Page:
Seal of Alabama

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The Great Seal of the State of Alabama
Seal of Alabama.svg
Versions
Seal of Alabama (1868–1939).svg
Seal of 1868–1939
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Historical coat of arms (illustrated, 1876)
Details
Armiger State of Alabama
Adopted 1939

The Great Seal of the State of Alabama is the state seal of the U.S. state of Alabama.

Seal of 1817[edit]

The first seal was designed in 1817 by William Wyatt Bibb, the governor of the Alabama Territory and the subsequent first governor of the state. When Alabama became a state in 1819, the state legislature adopted the design as the official state seal. The seal prominently features a map showing one of the state's most valuable resources—its major rivers. The map was shown affixed to a living tree, with no motto.

Seal of 1868[edit]

The design was replaced with a new seal on December 29, 1868. The law describes the design thus:

The seal is in the form of a circle, and two and a quarter inches in diameter; near the edge is the word 'ALABAMA' and opposite, at the same distance from the edge, are the words 'GREAT SEAL.' In the centre of the seal an eagle is represented with raised wings alighting upon the national shield, with three arrows in his left talon. The eagle holds in his beak a streamer, on which immediately over the wings are the words 'HERE WE REST.' The crest-word, which give name to the State, signifies "The land of rest."[1]

This design is still used by the Alabama Department of Labor.

Seal of 1939[edit]

In 1939, at the request of Governor Frank M. Dixon, the original concept of a map design was returned to use. The new seal was adopted during a special session called by the Governor. The design was described as follows:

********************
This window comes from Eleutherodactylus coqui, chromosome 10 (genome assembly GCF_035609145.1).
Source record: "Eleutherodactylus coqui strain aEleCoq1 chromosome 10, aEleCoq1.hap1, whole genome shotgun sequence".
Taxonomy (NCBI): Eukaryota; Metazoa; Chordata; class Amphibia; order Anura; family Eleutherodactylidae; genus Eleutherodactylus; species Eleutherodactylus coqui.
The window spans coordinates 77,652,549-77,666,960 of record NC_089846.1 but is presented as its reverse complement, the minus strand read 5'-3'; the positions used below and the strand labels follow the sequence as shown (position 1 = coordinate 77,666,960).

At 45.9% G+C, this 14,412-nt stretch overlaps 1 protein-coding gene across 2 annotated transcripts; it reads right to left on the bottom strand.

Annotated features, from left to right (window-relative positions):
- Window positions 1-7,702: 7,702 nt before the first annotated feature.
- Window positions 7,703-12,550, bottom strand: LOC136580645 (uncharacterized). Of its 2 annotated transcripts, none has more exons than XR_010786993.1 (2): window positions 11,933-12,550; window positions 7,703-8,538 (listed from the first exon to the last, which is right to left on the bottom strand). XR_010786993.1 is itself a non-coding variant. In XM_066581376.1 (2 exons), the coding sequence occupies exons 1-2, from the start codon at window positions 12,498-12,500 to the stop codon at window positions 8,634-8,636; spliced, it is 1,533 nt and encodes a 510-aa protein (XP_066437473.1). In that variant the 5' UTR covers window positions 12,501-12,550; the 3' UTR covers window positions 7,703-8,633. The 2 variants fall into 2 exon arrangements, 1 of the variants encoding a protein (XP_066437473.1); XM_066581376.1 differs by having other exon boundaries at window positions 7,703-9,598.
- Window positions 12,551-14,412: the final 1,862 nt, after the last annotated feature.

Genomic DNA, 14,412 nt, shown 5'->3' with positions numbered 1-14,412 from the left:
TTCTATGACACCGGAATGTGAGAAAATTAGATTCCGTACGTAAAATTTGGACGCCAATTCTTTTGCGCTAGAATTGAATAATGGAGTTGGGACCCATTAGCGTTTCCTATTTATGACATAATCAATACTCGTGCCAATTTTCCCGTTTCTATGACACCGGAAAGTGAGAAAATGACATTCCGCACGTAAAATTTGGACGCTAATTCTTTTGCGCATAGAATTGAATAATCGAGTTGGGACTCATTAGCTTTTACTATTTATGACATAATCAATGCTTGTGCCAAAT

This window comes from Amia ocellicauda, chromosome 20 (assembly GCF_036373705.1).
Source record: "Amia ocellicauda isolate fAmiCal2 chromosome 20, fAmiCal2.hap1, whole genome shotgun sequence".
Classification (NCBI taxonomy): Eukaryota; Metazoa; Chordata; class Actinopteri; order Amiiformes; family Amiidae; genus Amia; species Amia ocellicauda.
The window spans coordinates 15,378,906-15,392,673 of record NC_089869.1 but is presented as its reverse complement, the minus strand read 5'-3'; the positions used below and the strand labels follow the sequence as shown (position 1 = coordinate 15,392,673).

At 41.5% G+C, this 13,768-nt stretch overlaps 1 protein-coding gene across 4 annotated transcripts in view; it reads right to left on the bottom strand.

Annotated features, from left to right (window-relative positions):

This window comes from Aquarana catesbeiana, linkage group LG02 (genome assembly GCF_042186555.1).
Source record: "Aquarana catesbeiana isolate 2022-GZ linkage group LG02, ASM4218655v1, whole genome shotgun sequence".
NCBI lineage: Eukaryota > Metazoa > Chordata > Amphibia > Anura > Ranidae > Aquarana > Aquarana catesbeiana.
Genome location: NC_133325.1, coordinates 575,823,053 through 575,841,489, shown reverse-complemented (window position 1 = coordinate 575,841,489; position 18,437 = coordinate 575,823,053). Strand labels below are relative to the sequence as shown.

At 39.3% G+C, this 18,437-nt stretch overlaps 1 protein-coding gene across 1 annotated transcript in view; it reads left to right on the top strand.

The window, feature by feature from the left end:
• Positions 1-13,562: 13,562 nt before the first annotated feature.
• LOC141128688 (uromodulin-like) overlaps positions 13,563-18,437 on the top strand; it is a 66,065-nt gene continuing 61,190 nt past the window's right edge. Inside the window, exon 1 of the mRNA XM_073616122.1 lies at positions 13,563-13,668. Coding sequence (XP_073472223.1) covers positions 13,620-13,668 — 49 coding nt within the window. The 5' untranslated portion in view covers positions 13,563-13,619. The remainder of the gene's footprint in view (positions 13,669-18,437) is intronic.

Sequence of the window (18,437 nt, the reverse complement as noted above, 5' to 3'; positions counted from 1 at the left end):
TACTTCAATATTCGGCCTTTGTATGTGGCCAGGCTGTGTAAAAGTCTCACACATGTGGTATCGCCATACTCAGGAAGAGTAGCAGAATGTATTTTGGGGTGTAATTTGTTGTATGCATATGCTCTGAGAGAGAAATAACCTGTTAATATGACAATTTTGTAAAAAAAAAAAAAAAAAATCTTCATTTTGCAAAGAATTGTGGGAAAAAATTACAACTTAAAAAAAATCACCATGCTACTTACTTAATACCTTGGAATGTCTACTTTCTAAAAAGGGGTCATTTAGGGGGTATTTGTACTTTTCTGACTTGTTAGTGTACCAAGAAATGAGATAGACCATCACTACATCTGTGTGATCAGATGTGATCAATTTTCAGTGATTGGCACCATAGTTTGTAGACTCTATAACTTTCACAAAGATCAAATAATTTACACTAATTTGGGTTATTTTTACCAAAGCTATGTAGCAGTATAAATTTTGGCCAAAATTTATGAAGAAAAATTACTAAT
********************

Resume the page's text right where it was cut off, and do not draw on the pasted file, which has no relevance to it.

The seal shall be circular, and the diameter thereof two and a quarter inches; near the edge of the circle shall be the word "Alabama," and opposite this word, at the same distance from the edge, shall be the words, "Great Seal." In the center of the seal there shall be a representation of a map of the state with its principal rivers. The seal shall be called the "Great Seal of the State of Alabama." The seal shall be kept and used as required by the Constitution and laws.[2]

The use of stars in the border, the specific design of the letterforms and the map image, the labeling of adjacent states and the Gulf of Mexico, and the application of colors to the seal are not described in the law.

Seals of the government of Alabama[edit]

There are several seals of the government of Alabama, which use a variety of designs, including the coat of arms of Alabama, the state seal, and other distinct elements.

See also[edit]

References[edit]

  1. ^ Acts of Alabama 1868, No. 133
  2. ^ Acts of Alabama 1939, Ex. Sess., No. 20

External links[edit]